You might be thinking that’s just some new age ‘catch-phrase’ but in actual fact the basis of the idea of hedonism stems from the teachings of the ancient Greek philosopher Epicurus, who lived from 341–270 BC
According to Epicurus “the purpose of philosophy was to attain the happy, tranquil life, characterized by peace, freedom from fear and the absence of pain”
It would be interesting to know whether he would have considered the game of golf to fit into those ideas or whether he would have decided that golf was the exact opposite
Personally, I think that a desire for those ideas above are the very reason that we all get attracted to the game of golf
So that we can learn and ultimately, continually experience those things
You might want to take a minute to read all that again!
Whichever way you choose to look at it – golf is a game that no one really has to play
But it is a game that millions of people around the world like to play
However, while you are escaping the rest of ‘life’ on the golf course – busy ‘focussing on your golf game’ there are other things on your mind
Often they aren’t dramatically world changing thoughts like “Why am I spending my money and time playing golf when there is so much poverty and hunger in the world?”
These thoughts are actually a lot more personal than that – which is why the guilt they carry is so destructive when it gets unleashed on your golf game at the slightest opportunity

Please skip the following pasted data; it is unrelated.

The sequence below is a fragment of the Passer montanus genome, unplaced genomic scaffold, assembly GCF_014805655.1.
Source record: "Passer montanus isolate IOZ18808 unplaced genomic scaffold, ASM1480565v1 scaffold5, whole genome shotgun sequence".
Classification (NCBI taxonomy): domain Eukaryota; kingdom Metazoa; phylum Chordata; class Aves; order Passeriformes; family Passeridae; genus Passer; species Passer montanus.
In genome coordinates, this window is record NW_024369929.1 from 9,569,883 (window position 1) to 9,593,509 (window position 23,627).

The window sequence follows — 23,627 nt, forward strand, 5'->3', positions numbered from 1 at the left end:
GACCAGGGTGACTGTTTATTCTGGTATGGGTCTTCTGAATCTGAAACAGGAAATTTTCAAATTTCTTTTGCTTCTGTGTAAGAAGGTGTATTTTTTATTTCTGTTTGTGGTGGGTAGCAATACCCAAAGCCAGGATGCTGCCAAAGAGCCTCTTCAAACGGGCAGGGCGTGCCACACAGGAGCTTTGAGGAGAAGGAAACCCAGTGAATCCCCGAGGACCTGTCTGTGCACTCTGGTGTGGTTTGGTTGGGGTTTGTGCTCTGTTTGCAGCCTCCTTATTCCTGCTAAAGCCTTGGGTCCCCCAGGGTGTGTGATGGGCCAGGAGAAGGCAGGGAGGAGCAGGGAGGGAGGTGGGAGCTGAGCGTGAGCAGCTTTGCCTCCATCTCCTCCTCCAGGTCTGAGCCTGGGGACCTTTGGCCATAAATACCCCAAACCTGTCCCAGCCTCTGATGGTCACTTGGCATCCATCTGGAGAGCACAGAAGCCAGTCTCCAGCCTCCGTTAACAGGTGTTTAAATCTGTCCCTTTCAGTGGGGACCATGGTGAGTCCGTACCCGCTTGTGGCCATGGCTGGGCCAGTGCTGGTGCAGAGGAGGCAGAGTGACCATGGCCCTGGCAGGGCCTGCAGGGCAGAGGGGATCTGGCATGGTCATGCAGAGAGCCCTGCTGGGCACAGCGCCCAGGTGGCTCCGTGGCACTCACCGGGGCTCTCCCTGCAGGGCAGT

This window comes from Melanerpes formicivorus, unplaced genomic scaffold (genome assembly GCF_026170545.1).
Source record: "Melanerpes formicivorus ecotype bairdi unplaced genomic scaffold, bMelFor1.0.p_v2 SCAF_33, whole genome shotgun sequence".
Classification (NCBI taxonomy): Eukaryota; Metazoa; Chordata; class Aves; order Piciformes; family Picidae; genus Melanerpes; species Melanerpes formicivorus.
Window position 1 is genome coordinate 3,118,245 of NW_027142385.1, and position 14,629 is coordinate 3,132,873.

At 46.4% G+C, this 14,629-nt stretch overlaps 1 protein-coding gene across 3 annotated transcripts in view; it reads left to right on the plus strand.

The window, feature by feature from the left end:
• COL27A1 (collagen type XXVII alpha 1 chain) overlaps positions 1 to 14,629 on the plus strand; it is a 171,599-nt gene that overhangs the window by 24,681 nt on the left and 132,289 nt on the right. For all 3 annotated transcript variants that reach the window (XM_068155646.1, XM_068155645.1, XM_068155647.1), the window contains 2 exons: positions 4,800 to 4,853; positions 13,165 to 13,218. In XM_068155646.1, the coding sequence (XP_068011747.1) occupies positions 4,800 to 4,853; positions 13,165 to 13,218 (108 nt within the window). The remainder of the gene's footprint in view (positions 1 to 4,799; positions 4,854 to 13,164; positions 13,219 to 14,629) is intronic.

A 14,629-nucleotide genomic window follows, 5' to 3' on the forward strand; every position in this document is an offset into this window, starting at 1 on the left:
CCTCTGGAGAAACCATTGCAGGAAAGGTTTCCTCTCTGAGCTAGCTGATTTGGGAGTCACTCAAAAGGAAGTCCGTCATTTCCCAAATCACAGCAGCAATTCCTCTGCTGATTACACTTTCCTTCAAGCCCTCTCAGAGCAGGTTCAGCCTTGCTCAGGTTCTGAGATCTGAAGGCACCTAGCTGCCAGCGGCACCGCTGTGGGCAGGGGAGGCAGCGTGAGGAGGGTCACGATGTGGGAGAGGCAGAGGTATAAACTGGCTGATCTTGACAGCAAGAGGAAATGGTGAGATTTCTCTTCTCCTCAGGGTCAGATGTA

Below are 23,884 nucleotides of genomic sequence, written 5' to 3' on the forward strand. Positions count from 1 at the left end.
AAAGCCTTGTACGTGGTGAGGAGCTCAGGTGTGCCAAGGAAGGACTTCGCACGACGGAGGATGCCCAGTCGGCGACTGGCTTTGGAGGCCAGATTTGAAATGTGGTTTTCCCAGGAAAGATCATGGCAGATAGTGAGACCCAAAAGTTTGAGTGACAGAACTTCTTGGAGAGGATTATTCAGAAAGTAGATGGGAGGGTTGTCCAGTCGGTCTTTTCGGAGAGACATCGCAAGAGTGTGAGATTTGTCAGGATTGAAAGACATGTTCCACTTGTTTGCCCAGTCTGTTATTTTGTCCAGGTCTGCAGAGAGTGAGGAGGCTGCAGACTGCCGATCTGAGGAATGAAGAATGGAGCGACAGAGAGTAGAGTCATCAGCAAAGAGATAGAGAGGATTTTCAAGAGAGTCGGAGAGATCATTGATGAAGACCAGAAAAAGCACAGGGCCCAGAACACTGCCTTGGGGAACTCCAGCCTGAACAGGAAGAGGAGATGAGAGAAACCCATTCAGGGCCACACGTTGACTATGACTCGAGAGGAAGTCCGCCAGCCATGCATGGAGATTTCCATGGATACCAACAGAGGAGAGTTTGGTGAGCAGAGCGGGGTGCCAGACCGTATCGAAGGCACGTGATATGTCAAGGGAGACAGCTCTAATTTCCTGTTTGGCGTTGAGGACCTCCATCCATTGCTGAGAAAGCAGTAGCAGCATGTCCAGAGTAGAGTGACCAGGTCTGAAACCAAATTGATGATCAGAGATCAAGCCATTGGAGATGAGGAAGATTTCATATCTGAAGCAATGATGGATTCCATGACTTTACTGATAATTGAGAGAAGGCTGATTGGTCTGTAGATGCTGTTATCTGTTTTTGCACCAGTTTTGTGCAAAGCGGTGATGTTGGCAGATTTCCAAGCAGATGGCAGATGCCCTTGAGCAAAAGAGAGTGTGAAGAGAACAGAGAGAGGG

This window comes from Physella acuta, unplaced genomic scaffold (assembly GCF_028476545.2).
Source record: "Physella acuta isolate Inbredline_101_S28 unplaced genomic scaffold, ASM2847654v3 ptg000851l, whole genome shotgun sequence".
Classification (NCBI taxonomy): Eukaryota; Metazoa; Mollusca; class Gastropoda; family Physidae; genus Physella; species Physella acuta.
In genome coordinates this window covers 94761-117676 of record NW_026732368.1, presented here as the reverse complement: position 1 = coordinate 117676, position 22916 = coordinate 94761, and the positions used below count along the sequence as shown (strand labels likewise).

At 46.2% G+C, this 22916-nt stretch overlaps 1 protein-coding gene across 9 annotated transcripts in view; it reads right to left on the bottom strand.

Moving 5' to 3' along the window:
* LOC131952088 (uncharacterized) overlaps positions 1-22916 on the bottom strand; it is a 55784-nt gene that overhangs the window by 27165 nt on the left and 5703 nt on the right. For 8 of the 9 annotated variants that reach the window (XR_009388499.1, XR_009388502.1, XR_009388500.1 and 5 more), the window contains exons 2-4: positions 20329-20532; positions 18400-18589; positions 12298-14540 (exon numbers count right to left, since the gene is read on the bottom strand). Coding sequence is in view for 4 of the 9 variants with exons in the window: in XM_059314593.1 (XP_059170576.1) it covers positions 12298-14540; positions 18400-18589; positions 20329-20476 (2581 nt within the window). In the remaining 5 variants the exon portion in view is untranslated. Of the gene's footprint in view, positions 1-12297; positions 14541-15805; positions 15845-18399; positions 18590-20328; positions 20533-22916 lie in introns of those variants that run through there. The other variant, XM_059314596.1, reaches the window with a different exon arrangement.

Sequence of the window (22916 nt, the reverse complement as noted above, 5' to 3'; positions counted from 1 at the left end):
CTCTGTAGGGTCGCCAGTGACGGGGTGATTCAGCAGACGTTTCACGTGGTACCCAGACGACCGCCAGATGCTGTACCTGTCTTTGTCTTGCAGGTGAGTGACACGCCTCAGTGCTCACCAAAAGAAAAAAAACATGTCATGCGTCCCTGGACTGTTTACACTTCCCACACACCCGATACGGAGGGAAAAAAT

You might occasionally be aware of thinking things like:
I really should be at work right now
I really should be spending time with my family
But usually the thoughts I’m talking about are even deeper than that:
You could be feeling guilty that while you are playing golf – you’re not being as productive as you could be in other areas of your life
You could be feeling guilty that instead of playing golf – you should be doing something better or more amazing with your life – than hitting a ‘little white ball around a golf course’
You could be feeling guilty that while you are playing golf – there are a bunch of goals that you aren’t reaching or that you might not reach
You could be feeling guilty about what you know that you have to do later, what’s next or where things are going in your life
You could be feeling guilty that while you are playing golf – you aren’t being much use to the people around you that rely on you or the rest of society
You could be feeling guilty that while you are playing golf………………….
Take a minute here to see if you can add a few thoughts of your own that you may have had over the years while playing golf
It should come as no surprise to you that thoughts like those above carry with them massive amounts of emotion and the destruction in your golf game that letting such powerful things into your mind can cause is something that almost every golfer will have experienced at some point
The question is how can you even begin to deal with such guilt laden thoughts?
I’ll let you know my best suggestions in “Are you really allowing yourself to focus on your golf game – part three?”